So how will theme parks cater to people who have all that money? I assume that they will have more and more adventurous and exclusive experiences. Sea World, for example, already has plans to expand its Discovery Cove. That's where admission is limited to just over 1,000 people a day who do things like hand-feed parrots. You can also pay $500 to be a trainer for a day at Sea world. I guess they think it's worth every penny to have their hands smell like fish for a week. A new addition will give rich visitors a chance to have "shark encounters." The only problem with having some of these Wall Street instant millionaires in that tank is that it'll be hard to tell which ones are the sharks.

There will be more exotic rides and attractions at all of the theme parks. Don't be surprised if a night at "Psycho's" Bates Motel includes being attacked when you take a shower. Isn't that just perfect for the wealthy honeymoon couple? At the "Dumbo, the Flying Elephant" ride, you'll be able to jump out of a plane while sitting on an elephant. I guess for a few bucks more the truly adventurous can do it the other way around – jumping out of a plane with the elephant sitting on them. And on the Jungle Cruise, the pampered but bored ultra-richie will be able to wrestle a python while getting a pedicure.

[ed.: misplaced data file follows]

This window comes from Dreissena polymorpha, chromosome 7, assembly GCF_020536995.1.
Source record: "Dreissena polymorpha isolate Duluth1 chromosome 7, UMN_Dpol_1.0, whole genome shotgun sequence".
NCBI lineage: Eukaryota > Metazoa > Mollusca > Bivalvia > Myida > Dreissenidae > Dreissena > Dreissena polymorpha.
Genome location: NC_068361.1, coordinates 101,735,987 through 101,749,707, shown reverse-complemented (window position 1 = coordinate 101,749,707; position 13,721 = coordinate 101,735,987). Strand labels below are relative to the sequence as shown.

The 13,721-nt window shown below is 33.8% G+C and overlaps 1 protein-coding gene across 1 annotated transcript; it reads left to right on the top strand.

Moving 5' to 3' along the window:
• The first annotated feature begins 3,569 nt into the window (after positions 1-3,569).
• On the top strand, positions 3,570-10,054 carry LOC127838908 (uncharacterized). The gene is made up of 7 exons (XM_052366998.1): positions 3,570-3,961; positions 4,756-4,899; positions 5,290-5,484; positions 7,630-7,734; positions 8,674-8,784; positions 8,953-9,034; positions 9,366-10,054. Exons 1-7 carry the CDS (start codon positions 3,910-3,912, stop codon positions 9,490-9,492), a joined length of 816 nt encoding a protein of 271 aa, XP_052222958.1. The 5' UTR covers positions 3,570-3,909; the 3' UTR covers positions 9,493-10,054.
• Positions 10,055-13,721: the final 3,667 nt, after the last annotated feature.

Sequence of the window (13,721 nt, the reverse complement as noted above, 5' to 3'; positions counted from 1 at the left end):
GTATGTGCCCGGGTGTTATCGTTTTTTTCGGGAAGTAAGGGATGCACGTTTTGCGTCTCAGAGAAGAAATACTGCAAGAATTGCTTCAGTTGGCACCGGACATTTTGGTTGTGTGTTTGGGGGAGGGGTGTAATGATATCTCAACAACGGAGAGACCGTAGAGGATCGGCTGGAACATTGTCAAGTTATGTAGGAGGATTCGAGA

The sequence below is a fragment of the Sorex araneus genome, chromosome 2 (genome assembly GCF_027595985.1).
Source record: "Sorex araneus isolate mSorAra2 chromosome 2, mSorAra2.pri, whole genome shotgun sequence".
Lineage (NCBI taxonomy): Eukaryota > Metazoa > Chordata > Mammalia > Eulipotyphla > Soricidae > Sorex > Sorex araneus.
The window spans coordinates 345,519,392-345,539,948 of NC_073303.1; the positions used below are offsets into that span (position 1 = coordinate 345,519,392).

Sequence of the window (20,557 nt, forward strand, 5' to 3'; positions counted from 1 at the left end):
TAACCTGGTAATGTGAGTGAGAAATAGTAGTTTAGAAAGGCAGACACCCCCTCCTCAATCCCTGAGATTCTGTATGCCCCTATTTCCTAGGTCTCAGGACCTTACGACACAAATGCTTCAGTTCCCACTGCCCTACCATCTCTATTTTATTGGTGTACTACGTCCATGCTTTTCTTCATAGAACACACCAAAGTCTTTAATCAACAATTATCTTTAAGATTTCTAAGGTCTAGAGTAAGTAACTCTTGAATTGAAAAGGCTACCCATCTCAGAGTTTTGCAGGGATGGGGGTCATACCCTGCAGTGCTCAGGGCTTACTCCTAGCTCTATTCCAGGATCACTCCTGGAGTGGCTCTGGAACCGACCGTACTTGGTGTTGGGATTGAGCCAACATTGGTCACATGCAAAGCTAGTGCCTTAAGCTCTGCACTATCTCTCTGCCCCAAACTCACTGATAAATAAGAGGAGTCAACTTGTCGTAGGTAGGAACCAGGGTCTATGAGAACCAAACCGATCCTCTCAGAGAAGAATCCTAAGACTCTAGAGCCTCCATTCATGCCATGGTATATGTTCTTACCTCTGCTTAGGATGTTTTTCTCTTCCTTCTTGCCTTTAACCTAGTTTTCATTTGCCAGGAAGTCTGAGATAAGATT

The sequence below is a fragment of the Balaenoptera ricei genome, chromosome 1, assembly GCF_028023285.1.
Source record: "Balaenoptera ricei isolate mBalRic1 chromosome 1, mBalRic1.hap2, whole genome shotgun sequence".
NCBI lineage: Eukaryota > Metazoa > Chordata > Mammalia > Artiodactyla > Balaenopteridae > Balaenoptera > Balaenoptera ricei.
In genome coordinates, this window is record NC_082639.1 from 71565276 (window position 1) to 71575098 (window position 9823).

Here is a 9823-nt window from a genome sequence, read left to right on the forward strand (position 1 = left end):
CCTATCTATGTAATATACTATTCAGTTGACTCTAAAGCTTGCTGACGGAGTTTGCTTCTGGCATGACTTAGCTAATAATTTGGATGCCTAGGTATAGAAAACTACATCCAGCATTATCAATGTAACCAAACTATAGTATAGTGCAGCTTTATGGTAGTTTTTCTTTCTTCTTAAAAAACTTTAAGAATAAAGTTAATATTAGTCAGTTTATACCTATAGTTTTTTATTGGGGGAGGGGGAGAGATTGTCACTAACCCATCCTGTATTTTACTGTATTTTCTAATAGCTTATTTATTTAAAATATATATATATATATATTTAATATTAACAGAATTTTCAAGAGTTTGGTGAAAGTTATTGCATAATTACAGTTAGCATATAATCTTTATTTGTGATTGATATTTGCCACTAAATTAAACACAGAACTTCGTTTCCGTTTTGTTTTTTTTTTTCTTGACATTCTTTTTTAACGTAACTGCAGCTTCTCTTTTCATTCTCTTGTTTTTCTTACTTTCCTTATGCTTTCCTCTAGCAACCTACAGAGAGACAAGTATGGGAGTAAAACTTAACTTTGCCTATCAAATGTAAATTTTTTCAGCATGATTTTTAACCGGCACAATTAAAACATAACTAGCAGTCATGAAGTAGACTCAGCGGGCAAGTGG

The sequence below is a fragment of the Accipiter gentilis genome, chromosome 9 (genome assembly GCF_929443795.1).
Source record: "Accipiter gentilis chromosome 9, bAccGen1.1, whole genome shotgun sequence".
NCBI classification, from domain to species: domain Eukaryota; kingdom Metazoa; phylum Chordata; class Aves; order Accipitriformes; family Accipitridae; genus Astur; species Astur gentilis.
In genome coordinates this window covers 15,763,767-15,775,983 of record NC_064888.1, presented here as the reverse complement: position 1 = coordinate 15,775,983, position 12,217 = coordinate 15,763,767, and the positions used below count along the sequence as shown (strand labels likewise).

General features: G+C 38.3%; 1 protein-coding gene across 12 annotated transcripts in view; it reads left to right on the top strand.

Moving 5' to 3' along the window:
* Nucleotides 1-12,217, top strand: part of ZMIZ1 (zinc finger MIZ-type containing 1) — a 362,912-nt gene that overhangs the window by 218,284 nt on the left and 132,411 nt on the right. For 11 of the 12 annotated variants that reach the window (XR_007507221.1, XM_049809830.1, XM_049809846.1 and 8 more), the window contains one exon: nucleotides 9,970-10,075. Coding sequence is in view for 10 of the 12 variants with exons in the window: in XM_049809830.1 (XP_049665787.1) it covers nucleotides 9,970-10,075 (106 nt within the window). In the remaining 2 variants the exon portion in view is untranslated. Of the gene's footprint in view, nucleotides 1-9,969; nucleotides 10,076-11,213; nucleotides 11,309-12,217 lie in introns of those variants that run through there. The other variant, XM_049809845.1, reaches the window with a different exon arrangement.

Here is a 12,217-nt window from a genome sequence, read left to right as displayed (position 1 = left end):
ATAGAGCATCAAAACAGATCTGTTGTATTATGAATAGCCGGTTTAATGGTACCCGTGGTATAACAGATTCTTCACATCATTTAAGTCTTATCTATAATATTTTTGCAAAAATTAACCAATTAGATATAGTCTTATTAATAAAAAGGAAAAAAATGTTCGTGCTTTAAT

Maybe I should sign up for one of these exclusive adventures. I could meet somebody there who could help me in the business world. Who knows? I might be in line with a super billionaire who will want to be partners with me. It's possible. Let's face it: it's a small world after all.



Friday, July 23, 2010

The Annoyance Police







In these very serious times, it seems that it's appropriate to get rid of some of the silly or outdated laws that are still on the books. I'm talking about things like its being illegal in Oklahoma to tease dogs by making ugly faces, Michigan's law that forbids a wife from having her hair cut without her husband's approval, and in Sullivan's Island, South Carolina, the law that prohibits people from "singing, whistling, or hooting" if it annoys somebody else. Wait a minute. That last one isn't an old law. It's an ordinance that was just passed by the South Carolina town.



Before you laugh at this law, I should make it clear that it is not in effect 24 hours a day. That would be ridiculous. It only applies to sounds that annoy somebody between the hours of 11:00 P.M. and 7:00 A.M. It also only deals with these actions if they are performed in public. You can still sing in the shower, and you can still do your indoor hooting wherever you usually do it.